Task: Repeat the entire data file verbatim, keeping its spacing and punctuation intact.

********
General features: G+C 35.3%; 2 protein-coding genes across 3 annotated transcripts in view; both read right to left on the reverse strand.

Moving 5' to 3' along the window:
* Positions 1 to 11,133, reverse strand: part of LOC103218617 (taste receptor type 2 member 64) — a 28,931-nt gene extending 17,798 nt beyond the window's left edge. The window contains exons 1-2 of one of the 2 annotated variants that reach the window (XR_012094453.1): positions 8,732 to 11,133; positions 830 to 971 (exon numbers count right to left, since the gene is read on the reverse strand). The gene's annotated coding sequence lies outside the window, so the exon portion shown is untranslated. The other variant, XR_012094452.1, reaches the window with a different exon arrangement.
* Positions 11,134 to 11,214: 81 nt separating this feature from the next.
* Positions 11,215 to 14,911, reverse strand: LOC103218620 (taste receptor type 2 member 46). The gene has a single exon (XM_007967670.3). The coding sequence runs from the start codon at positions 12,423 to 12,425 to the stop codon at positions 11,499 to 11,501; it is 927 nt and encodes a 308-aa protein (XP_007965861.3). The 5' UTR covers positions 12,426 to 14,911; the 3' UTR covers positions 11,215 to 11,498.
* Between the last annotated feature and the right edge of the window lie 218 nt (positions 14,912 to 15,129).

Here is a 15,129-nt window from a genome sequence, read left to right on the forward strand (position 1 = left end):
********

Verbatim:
General features: G+C 35.3%; 2 protein-coding genes across 3 annotated transcripts in view; both read right to left on the reverse strand.

Moving 5' to 3' along the window:
* Positions 1 to 11,133, reverse strand: part of LOC103218617 (taste receptor type 2 member 64) — a 28,931-nt gene extending 17,798 nt beyond the window's left edge. The window contains exons 1-2 of one of the 2 annotated variants that reach the window (XR_012094453.1): positions 8,732 to 11,133; positions 830 to 971 (exon numbers count right to left, since the gene is read on the reverse strand). The gene's annotated coding sequence lies outside the window, so the exon portion shown is untranslated. The other variant, XR_012094452.1, reaches the window with a different exon arrangement.
* Positions 11,134 to 11,214: 81 nt separating this feature from the next.
* Positions 11,215 to 14,911, reverse strand: LOC103218620 (taste receptor type 2 member 46). The gene has a single exon (XM_007967670.3). The coding sequence runs from the start codon at positions 12,423 to 12,425 to the stop codon at positions 11,499 to 11,501; it is 927 nt and encodes a 308-aa protein (XP_007965861.3). The 5' UTR covers positions 12,426 to 14,911; the 3' UTR covers positions 11,215 to 11,498.
* Between the last annotated feature and the right edge of the window lie 218 nt (positions 14,912 to 15,129).

Here is a 15,129-nt window from a genome sequence, read left to right on the forward strand (position 1 = left end):